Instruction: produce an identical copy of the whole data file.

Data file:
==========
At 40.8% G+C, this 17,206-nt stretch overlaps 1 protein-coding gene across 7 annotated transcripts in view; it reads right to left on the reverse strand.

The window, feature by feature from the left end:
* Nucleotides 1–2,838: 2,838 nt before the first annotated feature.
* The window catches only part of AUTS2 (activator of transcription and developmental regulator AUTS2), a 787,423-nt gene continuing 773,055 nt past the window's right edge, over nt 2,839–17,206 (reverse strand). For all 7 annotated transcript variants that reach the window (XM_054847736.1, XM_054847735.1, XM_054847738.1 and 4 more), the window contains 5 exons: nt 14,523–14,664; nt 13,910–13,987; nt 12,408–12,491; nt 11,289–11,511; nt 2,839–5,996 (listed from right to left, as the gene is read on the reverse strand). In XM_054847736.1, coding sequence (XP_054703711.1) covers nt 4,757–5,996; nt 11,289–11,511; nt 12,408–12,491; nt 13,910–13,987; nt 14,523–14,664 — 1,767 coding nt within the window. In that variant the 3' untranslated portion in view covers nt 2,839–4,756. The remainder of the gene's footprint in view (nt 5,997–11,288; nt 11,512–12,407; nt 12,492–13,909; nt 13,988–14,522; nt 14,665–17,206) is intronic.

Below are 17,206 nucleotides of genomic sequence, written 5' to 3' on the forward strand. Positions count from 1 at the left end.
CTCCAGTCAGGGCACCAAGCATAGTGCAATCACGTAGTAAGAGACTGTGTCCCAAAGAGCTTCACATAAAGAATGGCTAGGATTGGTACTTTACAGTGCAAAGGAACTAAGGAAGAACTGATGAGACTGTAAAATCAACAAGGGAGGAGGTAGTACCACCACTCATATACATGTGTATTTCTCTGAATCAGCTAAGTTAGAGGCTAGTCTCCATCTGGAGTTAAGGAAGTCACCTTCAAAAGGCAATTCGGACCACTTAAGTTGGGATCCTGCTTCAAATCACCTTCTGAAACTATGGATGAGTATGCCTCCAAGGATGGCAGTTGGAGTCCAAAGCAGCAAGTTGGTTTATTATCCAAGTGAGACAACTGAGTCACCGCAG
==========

At 40.8% G+C, this 17,206-nt stretch overlaps 1 protein-coding gene across 7 annotated transcripts in view; it reads right to left on the reverse strand.

The window, feature by feature from the left end:
* Nucleotides 1–2,838: 2,838 nt before the first annotated feature.
* The window catches only part of AUTS2 (activator of transcription and developmental regulator AUTS2), a 787,423-nt gene continuing 773,055 nt past the window's right edge, over nt 2,839–17,206 (reverse strand). For all 7 annotated transcript variants that reach the window (XM_054847736.1, XM_054847735.1, XM_054847738.1 and 4 more), the window contains 5 exons: nt 14,523–14,664; nt 13,910–13,987; nt 12,408–12,491; nt 11,289–11,511; nt 2,839–5,996 (listed from right to left, as the gene is read on the reverse strand). In XM_054847736.1, coding sequence (XP_054703711.1) covers nt 4,757–5,996; nt 11,289–11,511; nt 12,408–12,491; nt 13,910–13,987; nt 14,523–14,664 — 1,767 coding nt within the window. In that variant the 3' untranslated portion in view covers nt 2,839–4,756. The remainder of the gene's footprint in view (nt 5,997–11,288; nt 11,512–12,407; nt 12,492–13,909; nt 13,988–14,522; nt 14,665–17,206) is intronic.

Below are 17,206 nucleotides of genomic sequence, written 5' to 3' on the forward strand. Positions count from 1 at the left end.
CTCCAGTCAGGGCACCAAGCATAGTGCAATCACGTAGTAAGAGACTGTGTCCCAAAGAGCTTCACATAAAGAATGGCTAGGATTGGTACTTTACAGTGCAAAGGAACTAAGGAAGAACTGATGAGACTGTAAAATCAACAAGGGAGGAGGTAGTACCACCACTCATATACATGTGTATTTCTCTGAATCAGCTAAGTTAGAGGCTAGTCTCCATCTGGAGTTAAGGAAGTCACCTTCAAAAGGCAATTCGGACCACTTAAGTTGGGATCCTGCTTCAAATCACCTTCTGAAACTATGGATGAGTATGCCTCCAAGGATGGCAGTTGGAGTCCAAAGCAGCAAGTTGGTTTATTATCCAAGTGAGACAACTGAGTCACCGCAG